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CIA documents shed light on S. Korea’s nuke ambition in 1970s

Sept. 25, 2011 - 20:00 By
Seoul engaged in atomic weapon program two years longer than U.S. thought

As the international community continues to grapple with how best to thwart North Korea’s nuclear ambitions, a Seoul-based publication has revealed declassified U.S. Central Intelligence Agency documents shedding light on South Korea’s own efforts to acquire nuclear weapons four decades ago.

Global Asia, a publication of the East Asia Foundation in Seoul, said the previously secret U.S. documents show that South Korea continued to develop nuclear weapons at least two years after Washington thought it had ceased during the 1970s.

Such a past can help shape sensible policies in the current regional efforts to rein in North Korea’s nuclear program, scholars Peter Hayes and Chung-in Moon said in the Global Asia September issue.

Chung, Global Asia’s editor-in-chief and a professor at Yonsei University, and Hayes, director of the Nautilus Institute and a member of Global Asia’s editorial board, claimed Seoul’s former nuclear ambition was “largely triggered by eroding or ambiguous security assurances from Washington.”

The uncertainty left the late President Park Chung-hee wanting the country to have its own nuclear deterrent, they said in the article. 

The scholars presented six main points.

First, the Park government engaged in considerably more proliferation of missiles and fissile materials and related technology than previously thought. Most historians of this period believe Park, under pressure from the U.S., halted the South’s nuclear program in 1976. The documents reviewed by Global Asia show that the program continued as late as 1978.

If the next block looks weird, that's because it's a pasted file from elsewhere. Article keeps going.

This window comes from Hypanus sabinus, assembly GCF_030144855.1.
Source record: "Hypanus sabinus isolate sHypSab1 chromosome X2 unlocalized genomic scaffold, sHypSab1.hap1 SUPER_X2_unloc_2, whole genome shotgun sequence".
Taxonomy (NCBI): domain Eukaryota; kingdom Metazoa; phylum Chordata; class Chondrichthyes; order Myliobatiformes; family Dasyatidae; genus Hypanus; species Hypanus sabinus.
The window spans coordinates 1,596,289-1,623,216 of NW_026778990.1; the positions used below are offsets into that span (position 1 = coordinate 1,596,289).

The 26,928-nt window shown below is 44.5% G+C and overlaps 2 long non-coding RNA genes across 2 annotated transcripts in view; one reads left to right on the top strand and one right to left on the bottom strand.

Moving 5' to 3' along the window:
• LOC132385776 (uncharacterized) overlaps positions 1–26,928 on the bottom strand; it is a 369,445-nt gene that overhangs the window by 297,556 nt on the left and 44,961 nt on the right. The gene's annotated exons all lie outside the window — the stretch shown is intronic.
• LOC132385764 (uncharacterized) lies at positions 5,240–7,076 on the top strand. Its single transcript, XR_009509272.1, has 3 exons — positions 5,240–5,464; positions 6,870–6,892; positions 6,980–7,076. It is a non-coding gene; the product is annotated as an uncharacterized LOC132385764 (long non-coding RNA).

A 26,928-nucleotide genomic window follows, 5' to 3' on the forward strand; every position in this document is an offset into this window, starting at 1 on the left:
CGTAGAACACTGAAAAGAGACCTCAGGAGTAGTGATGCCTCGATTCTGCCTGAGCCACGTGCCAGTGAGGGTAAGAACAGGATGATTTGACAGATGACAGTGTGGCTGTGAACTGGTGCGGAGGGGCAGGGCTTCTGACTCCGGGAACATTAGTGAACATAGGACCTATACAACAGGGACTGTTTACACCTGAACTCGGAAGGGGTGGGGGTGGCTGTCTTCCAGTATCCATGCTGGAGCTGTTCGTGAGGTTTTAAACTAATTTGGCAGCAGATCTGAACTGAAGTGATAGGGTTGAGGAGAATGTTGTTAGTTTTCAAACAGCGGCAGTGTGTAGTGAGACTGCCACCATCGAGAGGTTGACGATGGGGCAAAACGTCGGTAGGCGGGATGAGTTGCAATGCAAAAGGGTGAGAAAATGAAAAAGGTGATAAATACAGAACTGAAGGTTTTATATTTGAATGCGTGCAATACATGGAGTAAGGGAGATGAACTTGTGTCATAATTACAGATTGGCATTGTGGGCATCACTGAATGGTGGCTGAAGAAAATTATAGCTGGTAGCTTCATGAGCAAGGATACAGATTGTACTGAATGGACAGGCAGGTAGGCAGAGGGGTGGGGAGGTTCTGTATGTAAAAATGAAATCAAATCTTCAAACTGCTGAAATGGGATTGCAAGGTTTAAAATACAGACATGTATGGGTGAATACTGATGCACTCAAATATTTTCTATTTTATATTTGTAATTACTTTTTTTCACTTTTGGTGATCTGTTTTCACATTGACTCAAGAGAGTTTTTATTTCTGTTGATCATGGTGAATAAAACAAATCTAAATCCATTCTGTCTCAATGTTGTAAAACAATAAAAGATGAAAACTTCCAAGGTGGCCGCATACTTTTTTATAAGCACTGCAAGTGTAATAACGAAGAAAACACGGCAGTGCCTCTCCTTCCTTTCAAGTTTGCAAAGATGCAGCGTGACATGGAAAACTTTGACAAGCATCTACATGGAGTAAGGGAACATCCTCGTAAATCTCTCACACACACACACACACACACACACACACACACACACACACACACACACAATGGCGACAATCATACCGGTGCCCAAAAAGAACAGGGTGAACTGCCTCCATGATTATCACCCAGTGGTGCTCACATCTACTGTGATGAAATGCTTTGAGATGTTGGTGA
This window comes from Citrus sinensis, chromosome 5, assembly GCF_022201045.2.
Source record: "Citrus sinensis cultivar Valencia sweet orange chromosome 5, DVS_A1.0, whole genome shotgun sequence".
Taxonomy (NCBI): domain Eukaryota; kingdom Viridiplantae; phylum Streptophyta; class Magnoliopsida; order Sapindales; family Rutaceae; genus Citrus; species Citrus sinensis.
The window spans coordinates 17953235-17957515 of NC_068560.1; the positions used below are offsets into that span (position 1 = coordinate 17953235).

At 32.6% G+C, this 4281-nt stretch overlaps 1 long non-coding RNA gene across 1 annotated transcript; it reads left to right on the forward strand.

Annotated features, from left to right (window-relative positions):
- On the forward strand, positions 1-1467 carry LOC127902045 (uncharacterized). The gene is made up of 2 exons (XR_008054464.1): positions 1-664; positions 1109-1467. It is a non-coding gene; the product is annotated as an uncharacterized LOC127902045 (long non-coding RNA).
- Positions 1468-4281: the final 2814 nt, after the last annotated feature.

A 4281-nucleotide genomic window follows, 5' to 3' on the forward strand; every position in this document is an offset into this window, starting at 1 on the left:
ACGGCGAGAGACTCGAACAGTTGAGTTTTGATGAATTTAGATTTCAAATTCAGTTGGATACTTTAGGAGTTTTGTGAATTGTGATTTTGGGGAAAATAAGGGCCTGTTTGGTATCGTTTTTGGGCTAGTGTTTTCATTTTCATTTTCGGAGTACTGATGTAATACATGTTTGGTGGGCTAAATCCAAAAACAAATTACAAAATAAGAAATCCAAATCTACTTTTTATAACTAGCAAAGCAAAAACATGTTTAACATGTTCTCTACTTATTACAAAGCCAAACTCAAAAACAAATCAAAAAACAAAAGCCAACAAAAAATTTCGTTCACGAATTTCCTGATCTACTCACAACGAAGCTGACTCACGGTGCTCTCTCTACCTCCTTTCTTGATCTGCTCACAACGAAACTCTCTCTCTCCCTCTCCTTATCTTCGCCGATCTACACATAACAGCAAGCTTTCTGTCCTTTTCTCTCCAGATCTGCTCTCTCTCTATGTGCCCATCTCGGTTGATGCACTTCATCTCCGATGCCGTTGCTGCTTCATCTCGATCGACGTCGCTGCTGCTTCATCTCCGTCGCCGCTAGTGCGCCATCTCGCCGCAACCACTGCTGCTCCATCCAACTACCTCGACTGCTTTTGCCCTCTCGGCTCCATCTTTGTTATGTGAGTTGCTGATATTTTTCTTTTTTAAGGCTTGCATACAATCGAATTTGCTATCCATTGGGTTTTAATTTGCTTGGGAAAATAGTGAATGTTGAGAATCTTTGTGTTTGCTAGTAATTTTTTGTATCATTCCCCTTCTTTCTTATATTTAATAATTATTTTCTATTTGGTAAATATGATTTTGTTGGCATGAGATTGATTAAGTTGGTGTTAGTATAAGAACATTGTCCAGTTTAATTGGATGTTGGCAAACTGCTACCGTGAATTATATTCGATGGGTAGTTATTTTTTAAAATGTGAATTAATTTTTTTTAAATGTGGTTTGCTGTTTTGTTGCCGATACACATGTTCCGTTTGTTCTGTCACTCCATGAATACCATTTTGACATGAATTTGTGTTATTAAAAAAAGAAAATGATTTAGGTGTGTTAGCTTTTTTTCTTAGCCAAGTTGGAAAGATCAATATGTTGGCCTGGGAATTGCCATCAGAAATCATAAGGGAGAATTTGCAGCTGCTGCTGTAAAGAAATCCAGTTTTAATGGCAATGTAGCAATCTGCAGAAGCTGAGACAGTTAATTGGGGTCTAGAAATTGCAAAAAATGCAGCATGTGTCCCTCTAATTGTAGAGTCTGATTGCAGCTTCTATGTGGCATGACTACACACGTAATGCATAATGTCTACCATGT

Second, Park’s efforts to make South Korea less dependent on U.S. military support through its nuclear weapons program put dangerous stress on the alliance, and wasted tremendous South Korean political capital with its American partner, while providing the South with very little in terms of actual nuclear technology or weapons.

Third, Park’s efforts to acquire nuclear weapons may have influenced North Korea’s own threat perception at the time, and fueled the North’s desire to acquire its own nuclear weapons ― a fact that continues to be relevant today.

Fourth, as demonstrated by the crisis in 1976 involving perceptions of a threat from North Korea, it was not nuclear deterrence but rather conventional deterrence that managed to contain the crisis by convincing the North that conventional weapons possessed by the U.S. and South Korea, not nuclear weapons, posed the greatest threat to the North.

Fifth, given the arguments currently being made by some in South Korea about the need for the South to develop its own nuclear weapons in response to the North’s nuclear weapons program, the CIA documents reviewed by Global Asia raise the question whether such a policy would lead the South into the same cul-de-sac that Park’s policies did.

Sixth, these historical documents illustrate that engaging North Korea from a position of political, economic and military strength ― not extended nuclear deterrence ― remains the best policy option.

Global Asia is a journal of international affairs published by the East Asia Foundation, a non-profit organization registered with South Korea’s Foreign Ministry in 2005.

The magazine aims to provide a compelling, serious and responsible forum for distinguished thinkers, policymakers, political leaders and business people to debate the most important issues in Asia today, according to its web site

By Shin Hae-in (